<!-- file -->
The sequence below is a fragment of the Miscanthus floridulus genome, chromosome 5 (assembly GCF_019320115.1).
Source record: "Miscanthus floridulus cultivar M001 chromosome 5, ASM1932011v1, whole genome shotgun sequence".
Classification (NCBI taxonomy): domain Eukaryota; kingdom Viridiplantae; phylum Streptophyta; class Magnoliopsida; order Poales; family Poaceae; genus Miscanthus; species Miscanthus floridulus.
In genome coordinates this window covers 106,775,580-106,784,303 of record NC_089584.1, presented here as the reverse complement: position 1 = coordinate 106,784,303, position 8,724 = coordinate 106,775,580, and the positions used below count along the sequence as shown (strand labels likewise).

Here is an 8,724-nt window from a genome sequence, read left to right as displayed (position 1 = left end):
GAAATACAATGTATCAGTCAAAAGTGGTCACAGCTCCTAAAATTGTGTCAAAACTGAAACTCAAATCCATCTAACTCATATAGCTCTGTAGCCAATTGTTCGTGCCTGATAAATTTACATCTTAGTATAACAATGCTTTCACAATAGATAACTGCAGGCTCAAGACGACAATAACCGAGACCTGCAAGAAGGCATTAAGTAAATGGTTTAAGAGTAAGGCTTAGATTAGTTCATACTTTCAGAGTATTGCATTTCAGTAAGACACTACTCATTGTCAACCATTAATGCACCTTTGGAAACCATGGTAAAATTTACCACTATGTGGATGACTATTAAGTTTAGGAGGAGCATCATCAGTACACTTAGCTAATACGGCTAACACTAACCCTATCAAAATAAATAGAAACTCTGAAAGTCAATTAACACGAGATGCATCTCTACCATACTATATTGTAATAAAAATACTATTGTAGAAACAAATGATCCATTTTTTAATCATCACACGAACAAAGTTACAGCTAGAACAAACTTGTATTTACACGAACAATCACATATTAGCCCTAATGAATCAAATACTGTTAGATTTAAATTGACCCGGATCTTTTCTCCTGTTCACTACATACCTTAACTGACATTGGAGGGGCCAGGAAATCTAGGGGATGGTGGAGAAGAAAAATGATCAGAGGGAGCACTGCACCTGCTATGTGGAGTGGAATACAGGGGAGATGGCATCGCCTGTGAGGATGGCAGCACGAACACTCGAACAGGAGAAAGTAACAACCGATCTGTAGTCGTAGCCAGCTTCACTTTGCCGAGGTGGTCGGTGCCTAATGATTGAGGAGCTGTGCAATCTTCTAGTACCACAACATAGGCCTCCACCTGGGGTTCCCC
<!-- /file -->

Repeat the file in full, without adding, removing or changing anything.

The sequence below is a fragment of the Miscanthus floridulus genome, chromosome 5 (assembly GCF_019320115.1).
Source record: "Miscanthus floridulus cultivar M001 chromosome 5, ASM1932011v1, whole genome shotgun sequence".
Classification (NCBI taxonomy): domain Eukaryota; kingdom Viridiplantae; phylum Streptophyta; class Magnoliopsida; order Poales; family Poaceae; genus Miscanthus; species Miscanthus floridulus.
In genome coordinates this window covers 106,775,580-106,784,303 of record NC_089584.1, presented here as the reverse complement: position 1 = coordinate 106,784,303, position 8,724 = coordinate 106,775,580, and the positions used below count along the sequence as shown (strand labels likewise).

Here is an 8,724-nt window from a genome sequence, read left to right as displayed (position 1 = left end):
GAAATACAATGTATCAGTCAAAAGTGGTCACAGCTCCTAAAATTGTGTCAAAACTGAAACTCAAATCCATCTAACTCATATAGCTCTGTAGCCAATTGTTCGTGCCTGATAAATTTACATCTTAGTATAACAATGCTTTCACAATAGATAACTGCAGGCTCAAGACGACAATAACCGAGACCTGCAAGAAGGCATTAAGTAAATGGTTTAAGAGTAAGGCTTAGATTAGTTCATACTTTCAGAGTATTGCATTTCAGTAAGACACTACTCATTGTCAACCATTAATGCACCTTTGGAAACCATGGTAAAATTTACCACTATGTGGATGACTATTAAGTTTAGGAGGAGCATCATCAGTACACTTAGCTAATACGGCTAACACTAACCCTATCAAAATAAATAGAAACTCTGAAAGTCAATTAACACGAGATGCATCTCTACCATACTATATTGTAATAAAAATACTATTGTAGAAACAAATGATCCATTTTTTAATCATCACACGAACAAAGTTACAGCTAGAACAAACTTGTATTTACACGAACAATCACATATTAGCCCTAATGAATCAAATACTGTTAGATTTAAATTGACCCGGATCTTTTCTCCTGTTCACTACATACCTTAACTGACATTGGAGGGGCCAGGAAATCTAGGGGATGGTGGAGAAGAAAAATGATCAGAGGGAGCACTGCACCTGCTATGTGGAGTGGAATACAGGGGAGATGGCATCGCCTGTGAGGATGGCAGCACGAACACTCGAACAGGAGAAAGTAACAACCGATCTGTAGTCGTAGCCAGCTTCACTTTGCCGAGGTGGTCGGTGCCTAATGATTGAGGAGCTGTGCAATCTTCTAGTACCACAACATAGGCCTCCACCTGGGGTTCCCC